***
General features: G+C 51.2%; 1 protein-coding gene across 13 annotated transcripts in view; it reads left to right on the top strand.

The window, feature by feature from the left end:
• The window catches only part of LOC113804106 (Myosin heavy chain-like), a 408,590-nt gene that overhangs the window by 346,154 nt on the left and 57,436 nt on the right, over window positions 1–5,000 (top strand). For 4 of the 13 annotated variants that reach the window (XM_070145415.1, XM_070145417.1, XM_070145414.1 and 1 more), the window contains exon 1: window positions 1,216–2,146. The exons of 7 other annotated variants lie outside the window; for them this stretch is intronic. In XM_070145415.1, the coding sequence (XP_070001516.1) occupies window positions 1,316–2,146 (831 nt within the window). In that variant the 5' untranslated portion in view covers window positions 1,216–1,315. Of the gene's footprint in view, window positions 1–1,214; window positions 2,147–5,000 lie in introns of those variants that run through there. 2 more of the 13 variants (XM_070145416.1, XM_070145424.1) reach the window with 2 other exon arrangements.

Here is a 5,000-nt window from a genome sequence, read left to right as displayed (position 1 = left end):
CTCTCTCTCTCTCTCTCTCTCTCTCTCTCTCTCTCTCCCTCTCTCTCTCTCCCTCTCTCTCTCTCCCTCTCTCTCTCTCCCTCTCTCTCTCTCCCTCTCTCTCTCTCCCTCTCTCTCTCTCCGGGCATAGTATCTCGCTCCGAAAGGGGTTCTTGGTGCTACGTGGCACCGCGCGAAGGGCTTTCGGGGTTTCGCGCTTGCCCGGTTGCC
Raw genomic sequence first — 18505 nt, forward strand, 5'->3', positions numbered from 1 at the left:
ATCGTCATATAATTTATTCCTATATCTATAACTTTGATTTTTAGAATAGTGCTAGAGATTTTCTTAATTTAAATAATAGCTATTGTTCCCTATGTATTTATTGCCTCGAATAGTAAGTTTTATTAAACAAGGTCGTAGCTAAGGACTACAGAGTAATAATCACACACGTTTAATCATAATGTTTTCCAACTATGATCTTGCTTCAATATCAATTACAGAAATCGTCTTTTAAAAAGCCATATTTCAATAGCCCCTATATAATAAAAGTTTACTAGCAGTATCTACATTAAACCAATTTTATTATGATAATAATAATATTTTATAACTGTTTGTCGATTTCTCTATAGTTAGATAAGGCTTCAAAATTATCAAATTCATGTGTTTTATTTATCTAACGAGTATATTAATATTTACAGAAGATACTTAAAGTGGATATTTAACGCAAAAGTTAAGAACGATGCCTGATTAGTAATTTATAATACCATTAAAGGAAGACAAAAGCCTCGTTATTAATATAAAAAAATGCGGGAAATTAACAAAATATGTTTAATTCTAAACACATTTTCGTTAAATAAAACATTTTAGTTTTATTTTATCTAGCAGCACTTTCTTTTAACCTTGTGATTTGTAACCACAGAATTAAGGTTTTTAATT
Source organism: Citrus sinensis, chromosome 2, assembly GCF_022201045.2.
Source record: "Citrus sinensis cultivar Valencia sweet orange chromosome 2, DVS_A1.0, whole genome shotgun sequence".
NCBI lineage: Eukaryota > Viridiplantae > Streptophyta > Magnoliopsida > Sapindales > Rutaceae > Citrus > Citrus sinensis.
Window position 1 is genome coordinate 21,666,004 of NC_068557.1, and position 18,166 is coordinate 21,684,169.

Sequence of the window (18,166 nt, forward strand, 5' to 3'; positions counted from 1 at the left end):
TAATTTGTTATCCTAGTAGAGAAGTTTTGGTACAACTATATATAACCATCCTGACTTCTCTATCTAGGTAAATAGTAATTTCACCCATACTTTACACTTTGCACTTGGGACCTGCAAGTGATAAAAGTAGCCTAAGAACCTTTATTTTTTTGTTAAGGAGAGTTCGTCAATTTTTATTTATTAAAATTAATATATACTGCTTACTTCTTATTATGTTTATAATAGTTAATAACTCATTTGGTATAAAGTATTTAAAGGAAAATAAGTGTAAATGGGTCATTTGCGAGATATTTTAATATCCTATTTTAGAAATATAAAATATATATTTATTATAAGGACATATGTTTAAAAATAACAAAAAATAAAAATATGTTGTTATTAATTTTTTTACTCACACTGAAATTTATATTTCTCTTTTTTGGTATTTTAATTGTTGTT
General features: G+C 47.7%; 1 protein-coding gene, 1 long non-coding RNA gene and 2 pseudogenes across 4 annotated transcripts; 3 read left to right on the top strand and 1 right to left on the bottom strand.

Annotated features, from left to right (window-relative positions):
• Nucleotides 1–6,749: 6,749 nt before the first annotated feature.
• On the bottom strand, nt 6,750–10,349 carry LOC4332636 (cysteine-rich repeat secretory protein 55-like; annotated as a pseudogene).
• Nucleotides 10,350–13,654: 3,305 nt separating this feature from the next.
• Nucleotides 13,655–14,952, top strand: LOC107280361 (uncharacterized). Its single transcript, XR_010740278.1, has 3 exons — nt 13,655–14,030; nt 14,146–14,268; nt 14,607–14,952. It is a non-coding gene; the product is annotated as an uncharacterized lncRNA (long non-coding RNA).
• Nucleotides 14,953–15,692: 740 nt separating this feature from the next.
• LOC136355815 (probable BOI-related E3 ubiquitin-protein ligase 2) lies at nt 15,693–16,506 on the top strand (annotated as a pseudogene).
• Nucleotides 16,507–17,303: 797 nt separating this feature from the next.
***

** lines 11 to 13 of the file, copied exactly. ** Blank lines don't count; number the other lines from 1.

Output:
Window position 1 is genome coordinate 21,666,004 of NC_068557.1, and position 18,166 is coordinate 21,684,169.

Sequence of the window (18,166 nt, forward strand, 5' to 3'; positions counted from 1 at the left end):
TAATTTGTTATCCTAGTAGAGAAGTTTTGGTACAACTATATATAACCATCCTGACTTCTCTATCTAGGTAAATAGTAATTTCACCCATACTTTACACTTTGCACTTGGGACCTGCAAGTGATAAAAGTAGCCTAAGAACCTTTATTTTTTTGTTAAGGAGAGTTCGTCAATTTTTATTTATTAAAATTAATATATACTGCTTACTTCTTATTATGTTTATAATAGTTAATAACTCATTTGGTATAAAGTATTTAAAGGAAAATAAGTGTAAATGGGTCATTTGCGAGATATTTTAATATCCTATTTTAGAAATATAAAATATATATTTATTATAAGGACATATGTTTAAAAATAACAAAAAATAAAAATATGTTGTTATTAATTTTTTTACTCACACTGAAATTTATATTTCTCTTTTTTGGTATTTTAATTGTTGTT